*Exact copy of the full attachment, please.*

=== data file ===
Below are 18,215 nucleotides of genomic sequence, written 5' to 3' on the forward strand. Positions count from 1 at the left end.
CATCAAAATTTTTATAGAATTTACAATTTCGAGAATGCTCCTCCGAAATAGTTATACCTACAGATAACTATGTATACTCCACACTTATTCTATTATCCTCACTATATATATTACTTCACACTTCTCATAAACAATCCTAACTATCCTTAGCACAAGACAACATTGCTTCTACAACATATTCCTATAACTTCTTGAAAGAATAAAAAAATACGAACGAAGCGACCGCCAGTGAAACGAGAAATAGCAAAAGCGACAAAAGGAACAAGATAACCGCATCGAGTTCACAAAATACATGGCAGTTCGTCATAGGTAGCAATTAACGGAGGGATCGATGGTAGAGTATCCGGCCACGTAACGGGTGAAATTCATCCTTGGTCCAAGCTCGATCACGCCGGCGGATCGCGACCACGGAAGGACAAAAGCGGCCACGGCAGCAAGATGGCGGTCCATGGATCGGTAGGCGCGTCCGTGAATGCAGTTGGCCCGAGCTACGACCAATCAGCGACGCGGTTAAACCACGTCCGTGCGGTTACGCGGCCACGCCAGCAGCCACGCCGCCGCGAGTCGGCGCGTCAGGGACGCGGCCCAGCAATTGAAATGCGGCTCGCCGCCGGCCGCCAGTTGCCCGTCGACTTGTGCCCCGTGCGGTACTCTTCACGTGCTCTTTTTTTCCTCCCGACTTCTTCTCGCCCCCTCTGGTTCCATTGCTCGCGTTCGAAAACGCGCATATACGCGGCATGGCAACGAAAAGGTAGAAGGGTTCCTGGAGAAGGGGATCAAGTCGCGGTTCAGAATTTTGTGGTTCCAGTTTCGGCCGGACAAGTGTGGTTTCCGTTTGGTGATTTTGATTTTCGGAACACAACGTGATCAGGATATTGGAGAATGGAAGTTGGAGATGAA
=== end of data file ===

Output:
Below are 18,215 nucleotides of genomic sequence, written 5' to 3' on the forward strand. Positions count from 1 at the left end.
CATCAAAATTTTTATAGAATTTACAATTTCGAGAATGCTCCTCCGAAATAGTTATACCTACAGATAACTATGTATACTCCACACTTATTCTATTATCCTCACTATATATATTACTTCACACTTCTCATAAACAATCCTAACTATCCTTAGCACAAGACAACATTGCTTCTACAACATATTCCTATAACTTCTTGAAAGAATAAAAAAATACGAACGAAGCGACCGCCAGTGAAACGAGAAATAGCAAAAGCGACAAAAGGAACAAGATAACCGCATCGAGTTCACAAAATACATGGCAGTTCGTCATAGGTAGCAATTAACGGAGGGATCGATGGTAGAGTATCCGGCCACGTAACGGGTGAAATTCATCCTTGGTCCAAGCTCGATCACGCCGGCGGATCGCGACCACGGAAGGACAAAAGCGGCCACGGCAGCAAGATGGCGGTCCATGGATCGGTAGGCGCGTCCGTGAATGCAGTTGGCCCGAGCTACGACCAATCAGCGACGCGGTTAAACCACGTCCGTGCGGTTACGCGGCCACGCCAGCAGCCACGCCGCCGCGAGTCGGCGCGTCAGGGACGCGGCCCAGCAATTGAAATGCGGCTCGCCGCCGGCCGCCAGTTGCCCGTCGACTTGTGCCCCGTGCGGTACTCTTCACGTGCTCTTTTTTTCCTCCCGACTTCTTCTCGCCCCCTCTGGTTCCATTGCTCGCGTTCGAAAACGCGCATATACGCGGCATGGCAACGAAAAGGTAGAAGGGTTCCTGGAGAAGGGGATCAAGTCGCGGTTCAGAATTTTGTGGTTCCAGTTTCGGCCGGACAAGTGTGGTTTCCGTTTGGTGATTTTGATTTTCGGAACACAACGTGATCAGGATATTGGAGAATGGAAGTTGGAGATGAA